Alexandria, Va. - The OPTN/UNOS Board of Directors voted at its meeting today to increase minority access to kidney transplants by revising allocation priority for tissue matching. Data suggest the policy change would allow more than 200 additional kidney transplants annually for minority patients.
"We feel that issues of justice, fairness and equity are clearly addressed by this proposal," said Winfred Williams, M.D., chairman of the OPTN/UNOS Minority Affairs Committee. "We hope that our emphasis on ensuring equity will boost the public's confidence in the transplant system. Greater public confidence can also raise people's willingness to become organ donors to help meet the needs of patients."
The policy addresses human leukocyte antigen (HLA) matching, which measures the immune system compatibility between an organ donor and an individual patient. Traditionally, patients who have a higher level of HLA match with a potential donor have received higher priority for transplantation.
However, HLA patterns are inherited, which means some minority patients are less well matched with Caucasian donors. As a result, the requirement for HLA matching may contribute to longer waiting times for minority kidney transplant candidates. Recent scientific analysis indicated that HLA matching priority could be reduced somewhat while maintaining a high rate of long-term graft survival (continued function of the transplanted kidney).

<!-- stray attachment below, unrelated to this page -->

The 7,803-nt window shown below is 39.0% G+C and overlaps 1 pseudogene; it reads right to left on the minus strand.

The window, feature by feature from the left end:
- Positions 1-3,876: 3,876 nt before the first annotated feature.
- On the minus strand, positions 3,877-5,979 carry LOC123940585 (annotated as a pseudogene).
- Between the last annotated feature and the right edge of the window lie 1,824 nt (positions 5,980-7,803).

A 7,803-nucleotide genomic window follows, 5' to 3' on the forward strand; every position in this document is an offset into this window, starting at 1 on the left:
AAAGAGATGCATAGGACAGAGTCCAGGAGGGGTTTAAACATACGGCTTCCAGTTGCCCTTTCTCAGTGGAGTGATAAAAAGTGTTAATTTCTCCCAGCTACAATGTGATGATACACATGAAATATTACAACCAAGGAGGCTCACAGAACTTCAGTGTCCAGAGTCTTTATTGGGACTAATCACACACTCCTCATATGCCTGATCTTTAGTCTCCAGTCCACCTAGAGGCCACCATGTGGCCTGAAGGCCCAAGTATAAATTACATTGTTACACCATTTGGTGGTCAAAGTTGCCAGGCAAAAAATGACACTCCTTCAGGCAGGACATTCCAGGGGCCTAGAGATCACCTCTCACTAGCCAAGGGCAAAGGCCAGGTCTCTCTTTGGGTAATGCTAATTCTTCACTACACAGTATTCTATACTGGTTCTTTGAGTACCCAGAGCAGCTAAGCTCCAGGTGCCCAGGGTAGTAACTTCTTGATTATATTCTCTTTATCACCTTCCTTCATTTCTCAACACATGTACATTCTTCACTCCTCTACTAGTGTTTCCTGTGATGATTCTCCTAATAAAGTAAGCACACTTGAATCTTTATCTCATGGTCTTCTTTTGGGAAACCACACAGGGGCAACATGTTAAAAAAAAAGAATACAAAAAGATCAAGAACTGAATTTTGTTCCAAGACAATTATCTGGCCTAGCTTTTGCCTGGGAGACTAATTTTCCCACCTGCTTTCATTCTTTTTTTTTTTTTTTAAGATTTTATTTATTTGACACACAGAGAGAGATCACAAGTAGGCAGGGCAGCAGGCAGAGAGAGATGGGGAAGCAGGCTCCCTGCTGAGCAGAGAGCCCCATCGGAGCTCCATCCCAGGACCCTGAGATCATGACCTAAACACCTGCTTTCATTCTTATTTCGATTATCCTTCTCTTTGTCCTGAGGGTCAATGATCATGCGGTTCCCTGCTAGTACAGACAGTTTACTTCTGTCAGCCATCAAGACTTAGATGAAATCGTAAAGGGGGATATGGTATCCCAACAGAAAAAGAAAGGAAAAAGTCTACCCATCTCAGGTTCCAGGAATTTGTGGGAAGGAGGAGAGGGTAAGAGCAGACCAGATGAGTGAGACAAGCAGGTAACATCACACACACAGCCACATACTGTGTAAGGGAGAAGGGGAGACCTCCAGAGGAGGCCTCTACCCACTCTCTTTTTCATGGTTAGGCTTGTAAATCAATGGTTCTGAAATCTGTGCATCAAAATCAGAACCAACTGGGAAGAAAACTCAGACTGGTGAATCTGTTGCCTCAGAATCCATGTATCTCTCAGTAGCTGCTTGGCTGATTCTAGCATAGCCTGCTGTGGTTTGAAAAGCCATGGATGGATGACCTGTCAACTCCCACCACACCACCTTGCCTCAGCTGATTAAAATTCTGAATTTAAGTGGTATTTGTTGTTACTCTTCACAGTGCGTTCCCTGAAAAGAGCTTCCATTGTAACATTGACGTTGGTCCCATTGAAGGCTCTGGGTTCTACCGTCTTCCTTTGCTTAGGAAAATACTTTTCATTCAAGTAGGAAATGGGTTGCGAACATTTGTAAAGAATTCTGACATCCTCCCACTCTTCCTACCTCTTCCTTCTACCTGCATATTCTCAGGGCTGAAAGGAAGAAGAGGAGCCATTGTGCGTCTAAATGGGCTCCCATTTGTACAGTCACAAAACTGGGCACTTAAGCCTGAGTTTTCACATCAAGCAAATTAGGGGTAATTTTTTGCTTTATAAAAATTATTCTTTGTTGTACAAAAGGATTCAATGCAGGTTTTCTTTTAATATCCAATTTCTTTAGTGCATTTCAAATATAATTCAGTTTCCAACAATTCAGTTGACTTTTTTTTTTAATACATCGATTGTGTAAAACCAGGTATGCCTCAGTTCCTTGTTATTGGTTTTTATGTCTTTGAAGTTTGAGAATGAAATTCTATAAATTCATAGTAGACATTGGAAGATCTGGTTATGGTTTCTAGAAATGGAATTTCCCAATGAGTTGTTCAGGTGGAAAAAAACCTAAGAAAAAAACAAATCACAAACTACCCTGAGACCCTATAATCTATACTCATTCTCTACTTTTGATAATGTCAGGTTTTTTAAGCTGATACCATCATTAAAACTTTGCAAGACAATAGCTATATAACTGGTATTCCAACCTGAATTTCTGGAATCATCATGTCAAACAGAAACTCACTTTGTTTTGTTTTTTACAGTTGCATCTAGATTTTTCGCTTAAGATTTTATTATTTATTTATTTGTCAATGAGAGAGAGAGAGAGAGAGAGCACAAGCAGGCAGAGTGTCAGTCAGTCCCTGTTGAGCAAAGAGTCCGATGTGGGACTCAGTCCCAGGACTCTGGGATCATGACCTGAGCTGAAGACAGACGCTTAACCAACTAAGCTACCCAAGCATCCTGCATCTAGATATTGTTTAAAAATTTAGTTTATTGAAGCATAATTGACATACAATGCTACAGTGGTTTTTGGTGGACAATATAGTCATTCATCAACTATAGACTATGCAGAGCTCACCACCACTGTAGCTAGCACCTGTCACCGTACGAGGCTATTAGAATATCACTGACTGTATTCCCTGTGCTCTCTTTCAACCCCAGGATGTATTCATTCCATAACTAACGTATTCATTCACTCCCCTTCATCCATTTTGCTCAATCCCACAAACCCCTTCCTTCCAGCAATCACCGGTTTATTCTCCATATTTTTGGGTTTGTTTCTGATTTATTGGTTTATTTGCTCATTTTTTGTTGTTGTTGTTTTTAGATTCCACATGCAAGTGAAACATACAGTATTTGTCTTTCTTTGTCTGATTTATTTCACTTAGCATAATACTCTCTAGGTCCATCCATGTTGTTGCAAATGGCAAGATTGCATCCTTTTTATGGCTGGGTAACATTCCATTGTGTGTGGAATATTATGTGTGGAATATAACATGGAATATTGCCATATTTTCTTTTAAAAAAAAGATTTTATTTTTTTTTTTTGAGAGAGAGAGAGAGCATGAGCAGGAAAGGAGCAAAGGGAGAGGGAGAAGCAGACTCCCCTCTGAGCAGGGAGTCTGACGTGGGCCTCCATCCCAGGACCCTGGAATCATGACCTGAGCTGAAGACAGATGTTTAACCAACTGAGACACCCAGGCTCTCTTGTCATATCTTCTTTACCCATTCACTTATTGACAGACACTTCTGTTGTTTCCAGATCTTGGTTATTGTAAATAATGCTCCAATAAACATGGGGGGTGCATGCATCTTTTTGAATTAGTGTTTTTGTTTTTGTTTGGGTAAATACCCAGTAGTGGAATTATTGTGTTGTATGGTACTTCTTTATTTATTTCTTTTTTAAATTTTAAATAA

Three pairs of HLA antigens are compared between donor and patient. Under the revised policy, allocation priority will only be given for patients whose antigens match one or both donor antigens at one specific pair, known as the "DR locus." National priority will also continue to be given to patients who have a "perfect" HLA match with a specific donor
The policy will be implemented as soon as it can be programmed into the computerized system that matches donors and recipients nationwide. In addition, the Board resolved to further study the impact of the revised priority and may consider later modification.
In other action, the Board approved an adjustment to liver allocation priority for patients with hepatocellular carcinoma (HCC) needing a liver transplant. The adjustment is intended to keep the priority for HCC patients equivalent to that of those classified under the standard system.
"The OPTN and UNOS have - and will continue to - monitor the priority for all diagnoses," said Richard Freeman, M.D., chairman of the OPTN/UNOS Liver and Intestinal Organ Transplantation Committee. "We have found upon early review that the priority for HCC liver candidates was not in proportion to that of candidates with other diagnoses."
The OPTN/UNOS Board of Directors establishes uniform policies to govern organ procurement, distribution and transplantation for the United States. The OPTN/UNOS Board also manages the nation's Organ Procurement and Transplantation Network under contract with the Health Resources and Services Administration of the U.S. Department of Health and Human Services. UNOS is a Richmond-based, private non-profit organization linking all members of the organ procurement, transplantation and histocompatibility communities.